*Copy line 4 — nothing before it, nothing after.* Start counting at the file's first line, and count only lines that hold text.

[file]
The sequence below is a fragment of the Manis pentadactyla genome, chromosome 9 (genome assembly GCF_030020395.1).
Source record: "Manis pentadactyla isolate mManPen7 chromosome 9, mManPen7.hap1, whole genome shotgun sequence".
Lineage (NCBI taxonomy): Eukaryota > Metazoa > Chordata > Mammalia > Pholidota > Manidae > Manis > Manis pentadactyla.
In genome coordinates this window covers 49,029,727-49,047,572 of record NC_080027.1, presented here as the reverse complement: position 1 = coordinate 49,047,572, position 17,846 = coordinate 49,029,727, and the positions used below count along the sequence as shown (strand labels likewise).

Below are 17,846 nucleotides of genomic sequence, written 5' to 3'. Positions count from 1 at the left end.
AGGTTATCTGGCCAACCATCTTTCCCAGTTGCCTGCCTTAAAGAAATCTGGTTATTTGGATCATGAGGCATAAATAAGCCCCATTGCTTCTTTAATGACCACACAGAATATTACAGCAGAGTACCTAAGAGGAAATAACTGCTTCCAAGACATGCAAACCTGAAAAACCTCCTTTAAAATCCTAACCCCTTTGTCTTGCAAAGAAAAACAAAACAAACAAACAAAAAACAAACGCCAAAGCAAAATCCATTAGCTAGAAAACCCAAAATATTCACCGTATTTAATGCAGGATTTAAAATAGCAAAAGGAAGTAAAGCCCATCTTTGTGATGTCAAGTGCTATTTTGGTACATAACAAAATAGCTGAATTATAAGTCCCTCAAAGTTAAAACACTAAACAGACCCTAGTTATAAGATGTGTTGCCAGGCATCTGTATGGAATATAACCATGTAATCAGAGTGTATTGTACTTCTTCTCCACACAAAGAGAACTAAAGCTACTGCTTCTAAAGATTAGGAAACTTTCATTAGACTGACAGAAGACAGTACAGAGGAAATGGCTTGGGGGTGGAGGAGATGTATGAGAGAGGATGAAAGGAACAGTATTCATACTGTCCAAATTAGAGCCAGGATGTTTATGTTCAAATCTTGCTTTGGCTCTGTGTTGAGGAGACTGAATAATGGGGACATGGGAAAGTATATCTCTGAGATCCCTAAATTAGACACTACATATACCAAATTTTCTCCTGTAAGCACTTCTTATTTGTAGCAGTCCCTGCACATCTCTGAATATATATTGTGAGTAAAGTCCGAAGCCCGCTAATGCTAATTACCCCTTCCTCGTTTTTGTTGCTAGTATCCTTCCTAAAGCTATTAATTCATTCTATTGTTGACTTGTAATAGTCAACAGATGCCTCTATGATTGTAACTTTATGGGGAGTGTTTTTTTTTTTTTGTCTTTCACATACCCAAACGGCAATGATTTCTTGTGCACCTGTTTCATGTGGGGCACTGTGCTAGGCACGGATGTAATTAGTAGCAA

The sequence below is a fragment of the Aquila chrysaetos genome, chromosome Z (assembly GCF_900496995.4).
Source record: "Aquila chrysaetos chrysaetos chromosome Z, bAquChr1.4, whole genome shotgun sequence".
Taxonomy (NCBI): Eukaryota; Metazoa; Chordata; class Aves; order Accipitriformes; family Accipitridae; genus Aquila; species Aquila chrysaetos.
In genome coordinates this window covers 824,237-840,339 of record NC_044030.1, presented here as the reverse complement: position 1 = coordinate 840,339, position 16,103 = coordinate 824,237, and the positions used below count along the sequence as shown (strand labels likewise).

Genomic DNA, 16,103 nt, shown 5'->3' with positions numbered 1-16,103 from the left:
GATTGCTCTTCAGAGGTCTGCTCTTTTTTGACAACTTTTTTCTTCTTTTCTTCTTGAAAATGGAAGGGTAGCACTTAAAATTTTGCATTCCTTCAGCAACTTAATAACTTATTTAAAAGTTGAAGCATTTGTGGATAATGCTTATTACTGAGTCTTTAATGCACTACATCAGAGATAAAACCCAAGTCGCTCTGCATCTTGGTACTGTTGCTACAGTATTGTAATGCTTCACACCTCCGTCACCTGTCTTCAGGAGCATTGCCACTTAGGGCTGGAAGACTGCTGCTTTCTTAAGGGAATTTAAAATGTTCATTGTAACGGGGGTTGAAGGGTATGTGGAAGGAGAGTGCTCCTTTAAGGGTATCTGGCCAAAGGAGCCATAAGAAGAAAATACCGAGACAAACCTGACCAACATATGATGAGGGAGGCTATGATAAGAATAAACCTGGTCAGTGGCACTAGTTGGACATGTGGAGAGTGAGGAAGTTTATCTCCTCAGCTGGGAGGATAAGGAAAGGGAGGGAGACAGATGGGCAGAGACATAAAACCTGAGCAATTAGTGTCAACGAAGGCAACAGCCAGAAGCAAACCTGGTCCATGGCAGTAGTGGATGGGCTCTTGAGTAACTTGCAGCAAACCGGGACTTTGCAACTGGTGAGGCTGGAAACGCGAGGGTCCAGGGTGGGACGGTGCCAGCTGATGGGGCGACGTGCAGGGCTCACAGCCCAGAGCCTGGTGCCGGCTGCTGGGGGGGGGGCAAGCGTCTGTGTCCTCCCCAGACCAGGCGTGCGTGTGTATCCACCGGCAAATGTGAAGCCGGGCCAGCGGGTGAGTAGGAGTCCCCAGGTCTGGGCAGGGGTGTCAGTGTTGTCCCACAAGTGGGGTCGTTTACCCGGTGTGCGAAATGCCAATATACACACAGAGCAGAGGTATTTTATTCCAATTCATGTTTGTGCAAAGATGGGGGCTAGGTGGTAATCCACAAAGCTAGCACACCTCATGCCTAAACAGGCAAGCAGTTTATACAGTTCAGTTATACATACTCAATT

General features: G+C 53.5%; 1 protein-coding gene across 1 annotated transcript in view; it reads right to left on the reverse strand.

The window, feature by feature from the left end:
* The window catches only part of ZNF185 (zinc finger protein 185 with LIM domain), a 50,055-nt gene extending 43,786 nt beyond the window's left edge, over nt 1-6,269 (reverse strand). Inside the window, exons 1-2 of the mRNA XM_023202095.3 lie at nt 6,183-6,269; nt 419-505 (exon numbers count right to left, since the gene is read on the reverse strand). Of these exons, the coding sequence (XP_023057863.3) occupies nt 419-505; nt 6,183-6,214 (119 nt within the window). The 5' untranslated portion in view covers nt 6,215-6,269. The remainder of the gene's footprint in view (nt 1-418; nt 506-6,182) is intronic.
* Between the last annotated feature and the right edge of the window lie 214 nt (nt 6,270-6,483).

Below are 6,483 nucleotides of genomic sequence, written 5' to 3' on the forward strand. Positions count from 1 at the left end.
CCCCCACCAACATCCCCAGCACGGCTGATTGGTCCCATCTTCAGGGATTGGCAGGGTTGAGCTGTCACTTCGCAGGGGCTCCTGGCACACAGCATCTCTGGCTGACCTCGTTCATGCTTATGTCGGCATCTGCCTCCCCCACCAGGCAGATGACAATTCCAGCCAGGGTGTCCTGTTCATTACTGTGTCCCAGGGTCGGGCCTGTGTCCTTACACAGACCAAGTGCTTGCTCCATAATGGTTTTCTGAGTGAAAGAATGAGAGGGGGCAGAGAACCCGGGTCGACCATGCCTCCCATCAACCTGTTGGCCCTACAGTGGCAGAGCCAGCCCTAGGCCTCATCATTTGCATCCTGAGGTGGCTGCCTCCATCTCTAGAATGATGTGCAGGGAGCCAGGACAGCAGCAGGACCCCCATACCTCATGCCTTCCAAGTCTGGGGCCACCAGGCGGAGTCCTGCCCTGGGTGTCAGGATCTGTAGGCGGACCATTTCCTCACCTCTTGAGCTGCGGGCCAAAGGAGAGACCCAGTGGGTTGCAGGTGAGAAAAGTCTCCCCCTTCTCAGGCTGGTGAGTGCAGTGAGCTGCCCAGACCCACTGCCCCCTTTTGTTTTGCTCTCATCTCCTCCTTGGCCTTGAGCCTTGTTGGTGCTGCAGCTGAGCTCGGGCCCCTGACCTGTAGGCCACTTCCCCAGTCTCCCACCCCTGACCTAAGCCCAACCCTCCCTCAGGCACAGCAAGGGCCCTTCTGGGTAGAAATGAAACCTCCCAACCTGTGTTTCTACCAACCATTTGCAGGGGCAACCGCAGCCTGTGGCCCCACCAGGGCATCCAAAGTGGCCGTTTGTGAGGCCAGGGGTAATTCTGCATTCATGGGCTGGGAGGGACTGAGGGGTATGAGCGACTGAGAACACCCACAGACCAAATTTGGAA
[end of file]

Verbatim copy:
In genome coordinates this window covers 49,029,727-49,047,572 of record NC_080027.1, presented here as the reverse complement: position 1 = coordinate 49,047,572, position 17,846 = coordinate 49,029,727, and the positions used below count along the sequence as shown (strand labels likewise).